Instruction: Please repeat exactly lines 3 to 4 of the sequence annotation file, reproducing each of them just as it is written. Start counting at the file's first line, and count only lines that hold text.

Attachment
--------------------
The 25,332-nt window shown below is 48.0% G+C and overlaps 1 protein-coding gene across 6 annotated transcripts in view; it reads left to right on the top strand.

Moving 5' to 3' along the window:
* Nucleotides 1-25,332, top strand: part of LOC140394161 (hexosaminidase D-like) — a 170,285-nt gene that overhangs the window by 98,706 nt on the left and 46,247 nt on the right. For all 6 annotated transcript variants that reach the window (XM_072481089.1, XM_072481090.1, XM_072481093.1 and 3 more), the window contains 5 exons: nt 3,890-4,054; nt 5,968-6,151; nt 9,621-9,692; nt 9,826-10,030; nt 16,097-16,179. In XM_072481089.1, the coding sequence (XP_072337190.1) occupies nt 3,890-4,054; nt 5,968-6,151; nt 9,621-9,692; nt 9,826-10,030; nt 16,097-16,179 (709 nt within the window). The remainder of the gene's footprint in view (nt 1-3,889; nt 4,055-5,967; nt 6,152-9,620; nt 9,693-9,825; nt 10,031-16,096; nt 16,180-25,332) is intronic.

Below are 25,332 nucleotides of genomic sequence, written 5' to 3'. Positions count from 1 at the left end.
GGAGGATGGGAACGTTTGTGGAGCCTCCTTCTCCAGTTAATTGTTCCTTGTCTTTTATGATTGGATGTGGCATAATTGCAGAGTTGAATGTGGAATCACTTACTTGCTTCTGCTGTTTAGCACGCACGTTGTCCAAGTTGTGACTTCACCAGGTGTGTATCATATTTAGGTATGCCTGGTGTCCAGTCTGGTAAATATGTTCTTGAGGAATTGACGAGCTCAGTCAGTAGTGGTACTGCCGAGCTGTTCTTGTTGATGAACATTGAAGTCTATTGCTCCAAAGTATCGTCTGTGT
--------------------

* Nucleotides 1-25,332, top strand: part of LOC140394161 (hexosaminidase D-like) — a 170,285-nt gene that overhangs the window by 98,706 nt on the left and 46,247 nt on the right. For all 6 annotated transcript variants that reach the window (XM_072481089.1, XM_072481090.1, XM_072481093.1 and 3 more), the window contains 5 exons: nt 3,890-4,054; nt 5,968-6,151; nt 9,621-9,692; nt 9,826-10,030; nt 16,097-16,179. In XM_072481089.1, the coding sequence (XP_072337190.1) occupies nt 3,890-4,054; nt 5,968-6,151; nt 9,621-9,692; nt 9,826-10,030; nt 16,097-16,179 (709 nt within the window). The remainder of the gene's footprint in view (nt 1-3,889; nt 4,055-5,967; nt 6,152-9,620; nt 9,693-9,825; nt 10,031-16,096; nt 16,180-25,332) is intronic.

Below are 25,332 nucleotides of genomic sequence, written 5' to 3'. Positions count from 1 at the left end.